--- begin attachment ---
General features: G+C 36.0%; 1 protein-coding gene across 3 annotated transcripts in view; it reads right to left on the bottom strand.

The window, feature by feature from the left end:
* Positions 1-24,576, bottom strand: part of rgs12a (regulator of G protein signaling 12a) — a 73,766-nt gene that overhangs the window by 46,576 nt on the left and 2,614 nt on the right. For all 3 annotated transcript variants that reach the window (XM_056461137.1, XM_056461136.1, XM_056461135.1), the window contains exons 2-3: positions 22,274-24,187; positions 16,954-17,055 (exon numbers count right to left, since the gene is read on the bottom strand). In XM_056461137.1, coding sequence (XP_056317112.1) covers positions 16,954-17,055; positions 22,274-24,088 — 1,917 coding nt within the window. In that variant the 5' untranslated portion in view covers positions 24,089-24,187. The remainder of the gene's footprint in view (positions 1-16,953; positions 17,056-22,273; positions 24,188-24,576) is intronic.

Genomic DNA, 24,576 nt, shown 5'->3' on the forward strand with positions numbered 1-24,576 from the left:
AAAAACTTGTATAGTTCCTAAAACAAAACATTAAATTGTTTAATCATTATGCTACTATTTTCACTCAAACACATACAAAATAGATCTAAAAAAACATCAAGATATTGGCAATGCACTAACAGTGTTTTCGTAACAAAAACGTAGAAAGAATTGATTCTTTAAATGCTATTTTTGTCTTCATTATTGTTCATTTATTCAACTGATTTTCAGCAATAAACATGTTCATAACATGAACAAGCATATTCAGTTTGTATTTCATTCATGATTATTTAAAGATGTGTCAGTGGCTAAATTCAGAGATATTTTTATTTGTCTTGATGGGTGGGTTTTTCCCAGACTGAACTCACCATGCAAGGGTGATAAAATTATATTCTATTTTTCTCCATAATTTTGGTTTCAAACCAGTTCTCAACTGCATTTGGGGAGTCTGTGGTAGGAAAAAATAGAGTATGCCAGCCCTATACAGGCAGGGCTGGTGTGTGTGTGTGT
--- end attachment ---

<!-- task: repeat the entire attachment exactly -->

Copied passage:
General features: G+C 36.0%; 1 protein-coding gene across 3 annotated transcripts in view; it reads right to left on the bottom strand.

The window, feature by feature from the left end:
* Positions 1-24,576, bottom strand: part of rgs12a (regulator of G protein signaling 12a) — a 73,766-nt gene that overhangs the window by 46,576 nt on the left and 2,614 nt on the right. For all 3 annotated transcript variants that reach the window (XM_056461137.1, XM_056461136.1, XM_056461135.1), the window contains exons 2-3: positions 22,274-24,187; positions 16,954-17,055 (exon numbers count right to left, since the gene is read on the bottom strand). In XM_056461137.1, coding sequence (XP_056317112.1) covers positions 16,954-17,055; positions 22,274-24,088 — 1,917 coding nt within the window. In that variant the 5' untranslated portion in view covers positions 24,089-24,187. The remainder of the gene's footprint in view (positions 1-16,953; positions 17,056-22,273; positions 24,188-24,576) is intronic.

Genomic DNA, 24,576 nt, shown 5'->3' on the forward strand with positions numbered 1-24,576 from the left:
AAAAACTTGTATAGTTCCTAAAACAAAACATTAAATTGTTTAATCATTATGCTACTATTTTCACTCAAACACATACAAAATAGATCTAAAAAAACATCAAGATATTGGCAATGCACTAACAGTGTTTTCGTAACAAAAACGTAGAAAGAATTGATTCTTTAAATGCTATTTTTGTCTTCATTATTGTTCATTTATTCAACTGATTTTCAGCAATAAACATGTTCATAACATGAACAAGCATATTCAGTTTGTATTTCATTCATGATTATTTAAAGATGTGTCAGTGGCTAAATTCAGAGATATTTTTATTTGTCTTGATGGGTGGGTTTTTCCCAGACTGAACTCACCATGCAAGGGTGATAAAATTATATTCTATTTTTCTCCATAATTTTGGTTTCAAACCAGTTCTCAACTGCATTTGGGGAGTCTGTGGTAGGAAAAAATAGAGTATGCCAGCCCTATACAGGCAGGGCTGGTGTGTGTGTGTGT